Parents' Questions About Two-Way Immersion
- What advantages are there for my child in a TWI program? Are the advantages the same for language minority and language majority students?
- How do students in TWI programs compare academically to students in other types of educational programs?
- When do students perform at grade level on standardized achievement tests in their first and second languages? Is the time frame different for 90/10 vs. 50/50 models?
- Within TWI programs, how does the academic performance of native English speakers compare to that of English language learners?
- What are the characteristics of students who are successful in TWI programs?
- How can TWI program parents help families who donít have children in the program understand its benefits?
- How can TWI parents work with the school board and district administrators to help them understand the importance of supporting TWI programs?
- What should a TWI program do to promote home-school connections? What can I do as a parent to get involved?
- How can I help support my child in doing homework in the second language, particularly if I donít know that language? What kind of homework support can the program provide?
- What resources exist for parents of TWI students? Are there conferences that I might enjoy attending?
1. What advantages are there for my child in a TWI program? Are the advantages the same for language minority and language majority students?
There are three major advantages for students of both language backgrounds, all tied to the goals of two-way immersion education (e.g., Howard & Christian, 2002). The first advantage is that students develop full oral and reading and writing proficiency in two languages. This allows them to see their first language in a comparative perspective, which in turn helps them analyze and refine their language use (Cazabon, Lambert, & Heise-Baigorria, 2002).
A second advantage is that students not only achieve at levels that are similar to or higher than those of their peers enrolled in other programs on standardized tests of reading and math in English, but in addition they are able to read and write at grade level in another language. This in turn positively affects general academic performance. Research (Lindholm-Leary, 2001; Thomas & Collier, 2002) shows that there are fewer high school drop-outs from dual language programs than from other programs. Lindholm-Leary (2003) also found that most dual language students expect to attend college. Thus, not only do dual language programs appear to improve academic performance but they may also enhance job opportunities in the future.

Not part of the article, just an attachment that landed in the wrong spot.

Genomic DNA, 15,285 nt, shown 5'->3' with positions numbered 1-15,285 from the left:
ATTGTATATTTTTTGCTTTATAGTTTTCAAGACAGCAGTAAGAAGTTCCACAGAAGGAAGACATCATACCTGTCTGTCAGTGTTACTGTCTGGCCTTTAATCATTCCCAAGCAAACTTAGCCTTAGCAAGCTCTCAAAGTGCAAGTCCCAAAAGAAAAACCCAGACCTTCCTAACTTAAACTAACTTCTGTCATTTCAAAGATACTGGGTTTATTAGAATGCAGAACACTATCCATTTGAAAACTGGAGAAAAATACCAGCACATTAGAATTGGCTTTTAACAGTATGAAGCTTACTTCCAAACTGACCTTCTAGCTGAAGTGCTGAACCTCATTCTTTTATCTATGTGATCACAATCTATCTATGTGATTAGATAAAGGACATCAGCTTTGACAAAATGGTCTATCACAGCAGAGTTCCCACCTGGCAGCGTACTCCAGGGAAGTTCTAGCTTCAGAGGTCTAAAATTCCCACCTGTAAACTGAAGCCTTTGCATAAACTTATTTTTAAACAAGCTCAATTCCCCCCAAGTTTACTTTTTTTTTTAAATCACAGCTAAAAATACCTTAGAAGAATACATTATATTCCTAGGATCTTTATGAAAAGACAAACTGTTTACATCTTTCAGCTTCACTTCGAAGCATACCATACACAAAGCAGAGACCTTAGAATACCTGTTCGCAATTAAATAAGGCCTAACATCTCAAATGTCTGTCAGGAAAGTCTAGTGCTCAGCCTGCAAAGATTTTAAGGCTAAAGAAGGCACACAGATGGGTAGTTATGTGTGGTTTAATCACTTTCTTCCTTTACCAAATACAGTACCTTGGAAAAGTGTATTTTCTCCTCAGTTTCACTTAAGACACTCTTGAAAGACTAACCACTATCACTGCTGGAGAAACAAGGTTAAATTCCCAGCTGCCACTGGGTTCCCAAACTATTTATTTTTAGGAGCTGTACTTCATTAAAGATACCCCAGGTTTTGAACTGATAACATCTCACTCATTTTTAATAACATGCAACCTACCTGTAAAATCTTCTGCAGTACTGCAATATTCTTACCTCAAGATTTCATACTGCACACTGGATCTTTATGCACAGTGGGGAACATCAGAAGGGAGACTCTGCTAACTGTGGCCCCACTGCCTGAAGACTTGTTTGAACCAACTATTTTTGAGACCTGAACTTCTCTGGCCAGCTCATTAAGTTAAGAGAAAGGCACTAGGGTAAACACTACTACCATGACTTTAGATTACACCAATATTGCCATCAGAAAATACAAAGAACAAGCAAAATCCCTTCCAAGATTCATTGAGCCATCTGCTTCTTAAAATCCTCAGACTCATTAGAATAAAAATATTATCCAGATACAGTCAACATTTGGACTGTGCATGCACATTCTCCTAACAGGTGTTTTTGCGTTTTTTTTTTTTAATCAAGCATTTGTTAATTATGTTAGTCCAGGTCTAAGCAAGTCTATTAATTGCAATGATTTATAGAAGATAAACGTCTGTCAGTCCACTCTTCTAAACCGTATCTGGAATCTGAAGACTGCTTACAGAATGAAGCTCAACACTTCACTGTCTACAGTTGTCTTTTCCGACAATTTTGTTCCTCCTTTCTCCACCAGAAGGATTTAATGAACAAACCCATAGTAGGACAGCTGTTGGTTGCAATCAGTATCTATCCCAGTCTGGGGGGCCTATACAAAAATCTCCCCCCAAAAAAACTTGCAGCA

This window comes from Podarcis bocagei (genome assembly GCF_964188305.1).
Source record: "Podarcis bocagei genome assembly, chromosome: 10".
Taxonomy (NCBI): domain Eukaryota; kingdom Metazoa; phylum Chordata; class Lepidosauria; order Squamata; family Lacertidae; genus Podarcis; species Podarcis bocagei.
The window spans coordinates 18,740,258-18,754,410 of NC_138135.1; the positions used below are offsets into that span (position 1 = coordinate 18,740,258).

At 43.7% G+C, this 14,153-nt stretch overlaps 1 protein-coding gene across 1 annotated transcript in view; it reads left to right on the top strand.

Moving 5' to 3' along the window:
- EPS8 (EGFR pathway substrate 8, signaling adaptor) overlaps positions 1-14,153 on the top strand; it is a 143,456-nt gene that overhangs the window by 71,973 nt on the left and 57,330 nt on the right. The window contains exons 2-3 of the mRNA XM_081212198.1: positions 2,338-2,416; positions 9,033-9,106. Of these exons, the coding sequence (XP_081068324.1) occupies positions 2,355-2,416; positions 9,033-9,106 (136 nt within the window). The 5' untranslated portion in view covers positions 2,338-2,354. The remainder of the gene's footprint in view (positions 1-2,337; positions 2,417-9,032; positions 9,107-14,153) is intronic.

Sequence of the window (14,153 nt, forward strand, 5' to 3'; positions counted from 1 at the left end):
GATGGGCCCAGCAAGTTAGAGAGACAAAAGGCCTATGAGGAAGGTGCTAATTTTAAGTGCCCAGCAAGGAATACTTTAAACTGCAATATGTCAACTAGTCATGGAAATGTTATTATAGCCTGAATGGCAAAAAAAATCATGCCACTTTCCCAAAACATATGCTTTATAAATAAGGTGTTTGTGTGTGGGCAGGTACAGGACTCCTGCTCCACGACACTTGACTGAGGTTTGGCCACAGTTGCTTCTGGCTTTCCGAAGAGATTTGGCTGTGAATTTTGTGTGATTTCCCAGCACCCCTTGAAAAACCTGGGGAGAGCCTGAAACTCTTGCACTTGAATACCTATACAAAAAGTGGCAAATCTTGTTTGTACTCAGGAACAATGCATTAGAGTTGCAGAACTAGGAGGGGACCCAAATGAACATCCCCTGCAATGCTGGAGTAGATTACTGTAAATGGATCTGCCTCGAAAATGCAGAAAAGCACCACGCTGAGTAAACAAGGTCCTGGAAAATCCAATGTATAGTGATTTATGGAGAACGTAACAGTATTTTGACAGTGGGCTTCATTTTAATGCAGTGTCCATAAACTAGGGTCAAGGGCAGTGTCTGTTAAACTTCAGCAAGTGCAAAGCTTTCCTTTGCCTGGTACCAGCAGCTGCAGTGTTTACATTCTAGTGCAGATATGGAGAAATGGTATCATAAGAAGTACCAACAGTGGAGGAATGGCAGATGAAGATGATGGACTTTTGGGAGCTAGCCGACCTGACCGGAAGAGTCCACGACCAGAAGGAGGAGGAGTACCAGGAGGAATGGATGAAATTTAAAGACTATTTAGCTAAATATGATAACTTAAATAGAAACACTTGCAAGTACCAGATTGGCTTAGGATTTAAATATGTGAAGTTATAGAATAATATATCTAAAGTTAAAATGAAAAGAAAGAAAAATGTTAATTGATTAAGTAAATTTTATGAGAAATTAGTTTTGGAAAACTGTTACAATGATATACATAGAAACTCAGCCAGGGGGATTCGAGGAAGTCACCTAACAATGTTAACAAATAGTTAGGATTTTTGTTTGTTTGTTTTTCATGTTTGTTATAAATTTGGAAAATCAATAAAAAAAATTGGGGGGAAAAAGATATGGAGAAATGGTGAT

The third advantage is attitudinal: Students in TWI programs develop very positive attitudes about students of other language and cultural backgrounds, and positive attitudes toward themselves as learners. For example, Cazabon, Lambert, & Heise-Baigorria (2002) found that TWI students showed a great deal of diversity in the friendship choices that they made, and that the dual language educational experience produced students who became comfortable with speaking the second language and interacting with members of other ethnocultural groups. In a very real sense, students in TWI programs become more self-confident because they are better prepared to engage in a global society that values multiculturalism and bilingualism. One parent noted these benefits when she stated, ďMy child has the opportunity to be bilingual, biliterate, and bicultural. There are social and cognitive benefits to bilingualism. He gains a second language, a broader vocabulary, and multiple views of the world.Ē
Overall, the advantages are the same for both native English speakers and English language learners, but the benefits may be stronger for English language learners, given that two-way immersion education has been found to be the most successful model for helping these students succeed academically in school (Lindholm-Leary, 2001; Thomas & Collier, 2002). Specific benefits for English language learners include an increased sense of pride and self- esteem. At school, they become the models of proficiency for students who learning their language. At home, they are able to communicate with family members, including grandparents and other members of the extended family.